July 5 (Bloomberg) -- The Australian dollar fell against 12 of its 16 most-traded counterparts after the central bank left its key interest rate unchanged and said growth this year is unlikely to match earlier forecasts.
New Zealand’s dollar, nicknamed the kiwi, touched a record high after business confidence rebounded. The Aussie fell for a second day against the U.S. currency as traders added to bets that the Reserve Bank of Australia will lower benchmark rates this year. Two-year bond yields declined.
“The RBA has revised down growth in their forecasts,” said Richard Grace, Sydney-based chief currency strategist and head of international economics at Commonwealth Bank of Australia. “You’d expect local bond yields to adjust a little lower and therefore interest-rate spreads will compress and put some mild dampening pressure on the Australian dollar.”
Australia’s currency depreciated 0.4 percent to $1.0693 at 11:11 a.m. in New York, from $1.0734 yesterday. It slipped less than 0.1 percent to 86.69 yen, from 86.73 yen.
New Zealand’s dollar was little changed at 82.86 U.S. cents, from 82.96 yesterday, after earlier rising to 83.32 cents, the highest since the currency was freely floated in 1985. It rose 0.2 percent to 67.19 yen, from 67.04 yen.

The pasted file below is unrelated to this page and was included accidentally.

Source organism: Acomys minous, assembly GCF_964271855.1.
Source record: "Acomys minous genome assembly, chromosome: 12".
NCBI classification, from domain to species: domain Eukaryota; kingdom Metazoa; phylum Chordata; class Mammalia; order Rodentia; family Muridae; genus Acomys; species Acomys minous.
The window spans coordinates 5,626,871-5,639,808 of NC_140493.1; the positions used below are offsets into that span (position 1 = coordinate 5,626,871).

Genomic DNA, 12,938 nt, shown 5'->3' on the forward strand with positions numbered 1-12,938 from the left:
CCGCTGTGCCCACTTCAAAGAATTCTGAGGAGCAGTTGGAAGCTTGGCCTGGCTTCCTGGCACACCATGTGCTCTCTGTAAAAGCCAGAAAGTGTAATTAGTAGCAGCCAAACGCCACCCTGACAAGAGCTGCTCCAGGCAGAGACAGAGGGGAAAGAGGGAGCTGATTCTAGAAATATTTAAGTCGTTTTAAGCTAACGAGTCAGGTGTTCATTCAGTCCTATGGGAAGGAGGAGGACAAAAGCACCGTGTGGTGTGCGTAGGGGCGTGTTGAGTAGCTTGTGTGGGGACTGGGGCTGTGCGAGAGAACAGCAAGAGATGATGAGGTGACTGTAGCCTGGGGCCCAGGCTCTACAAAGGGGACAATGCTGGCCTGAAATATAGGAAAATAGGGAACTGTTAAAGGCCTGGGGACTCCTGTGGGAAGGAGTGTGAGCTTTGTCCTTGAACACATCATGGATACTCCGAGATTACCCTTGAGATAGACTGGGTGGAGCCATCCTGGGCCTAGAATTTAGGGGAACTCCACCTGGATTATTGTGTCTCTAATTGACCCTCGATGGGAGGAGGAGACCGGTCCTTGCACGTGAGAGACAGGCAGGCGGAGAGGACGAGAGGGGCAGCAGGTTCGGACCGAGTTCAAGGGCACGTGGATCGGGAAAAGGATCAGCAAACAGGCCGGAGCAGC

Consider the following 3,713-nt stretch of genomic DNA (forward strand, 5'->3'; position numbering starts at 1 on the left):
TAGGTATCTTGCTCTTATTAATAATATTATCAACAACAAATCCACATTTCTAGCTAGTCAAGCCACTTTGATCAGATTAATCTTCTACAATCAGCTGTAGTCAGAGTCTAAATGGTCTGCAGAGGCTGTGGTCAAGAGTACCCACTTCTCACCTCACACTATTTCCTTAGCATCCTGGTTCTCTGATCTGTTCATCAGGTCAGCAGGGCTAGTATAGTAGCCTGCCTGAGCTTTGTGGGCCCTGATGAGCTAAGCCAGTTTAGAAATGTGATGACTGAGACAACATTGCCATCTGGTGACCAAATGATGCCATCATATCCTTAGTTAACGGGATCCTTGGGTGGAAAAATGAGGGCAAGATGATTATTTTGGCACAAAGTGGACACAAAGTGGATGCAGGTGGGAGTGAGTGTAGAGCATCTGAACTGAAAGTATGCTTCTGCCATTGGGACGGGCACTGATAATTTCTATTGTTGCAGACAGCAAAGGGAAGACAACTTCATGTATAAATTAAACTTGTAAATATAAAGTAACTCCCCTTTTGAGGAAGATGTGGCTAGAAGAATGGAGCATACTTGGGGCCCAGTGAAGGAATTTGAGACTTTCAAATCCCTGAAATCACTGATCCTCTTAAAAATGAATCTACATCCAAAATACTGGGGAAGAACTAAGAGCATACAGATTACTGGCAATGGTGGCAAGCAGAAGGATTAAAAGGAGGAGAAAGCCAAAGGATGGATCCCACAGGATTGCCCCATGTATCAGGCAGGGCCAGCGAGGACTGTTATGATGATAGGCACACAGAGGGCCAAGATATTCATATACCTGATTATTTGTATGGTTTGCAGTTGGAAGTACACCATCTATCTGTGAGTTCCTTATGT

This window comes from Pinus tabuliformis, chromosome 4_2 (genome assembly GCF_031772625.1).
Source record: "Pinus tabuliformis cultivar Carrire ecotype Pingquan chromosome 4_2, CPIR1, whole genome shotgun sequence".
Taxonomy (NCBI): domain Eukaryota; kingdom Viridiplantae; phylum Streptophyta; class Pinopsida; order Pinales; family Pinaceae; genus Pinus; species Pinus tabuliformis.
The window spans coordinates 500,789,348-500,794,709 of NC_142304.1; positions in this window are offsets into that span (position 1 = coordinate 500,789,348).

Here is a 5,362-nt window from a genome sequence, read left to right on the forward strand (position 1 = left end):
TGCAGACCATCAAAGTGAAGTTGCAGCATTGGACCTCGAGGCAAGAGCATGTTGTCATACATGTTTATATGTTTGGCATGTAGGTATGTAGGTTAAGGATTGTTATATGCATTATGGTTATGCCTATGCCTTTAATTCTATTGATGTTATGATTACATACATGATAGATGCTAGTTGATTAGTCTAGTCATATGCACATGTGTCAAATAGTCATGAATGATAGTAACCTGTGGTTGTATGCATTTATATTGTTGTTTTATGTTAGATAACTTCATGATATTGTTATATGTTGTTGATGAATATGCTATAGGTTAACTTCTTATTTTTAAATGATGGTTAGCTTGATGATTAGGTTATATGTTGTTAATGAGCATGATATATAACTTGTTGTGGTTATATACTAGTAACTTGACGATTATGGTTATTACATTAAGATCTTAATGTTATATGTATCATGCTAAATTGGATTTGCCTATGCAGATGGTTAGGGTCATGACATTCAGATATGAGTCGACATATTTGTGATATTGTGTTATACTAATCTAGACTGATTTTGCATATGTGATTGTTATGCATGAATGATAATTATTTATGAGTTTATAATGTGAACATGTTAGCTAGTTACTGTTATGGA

“Growth through 2011 is now unlikely to be as strong as earlier forecast,” RBA Governor Glenn Stevens said in a statement accompanying the bank’s decision. “Over the medium term, overall growth is still likely to be at trend or higher, if the world economy grows as expected.”
Yields on the Australian two-year note fell five basis points, or 0.5 percentage point, to 4.70 percent and touched 4.69 percent, the lowest level since June 29.
The kiwi’s high of the day came as a confidence survey raised prospects the central bank will raise interest rates. The New Zealand Institute of Economic Research said a net 27 percent of the 782 companies it surveyed expect the economy to improve in the next six months. In the previous survey, a net 27 percent saw a deterioration.
Benchmark interest rates are 4.75 percent in Australia and 2.5 percent in New Zealand, compared with as low as zero in the U.S. and Japan, attracting investors to the South Pacific nations’ higher-yielding assets. The risk in such trades is that currency market moves will erase profits.
--With assistance from Joe Ragazzo in New York. Editors: Greg Storey, Paul Cox
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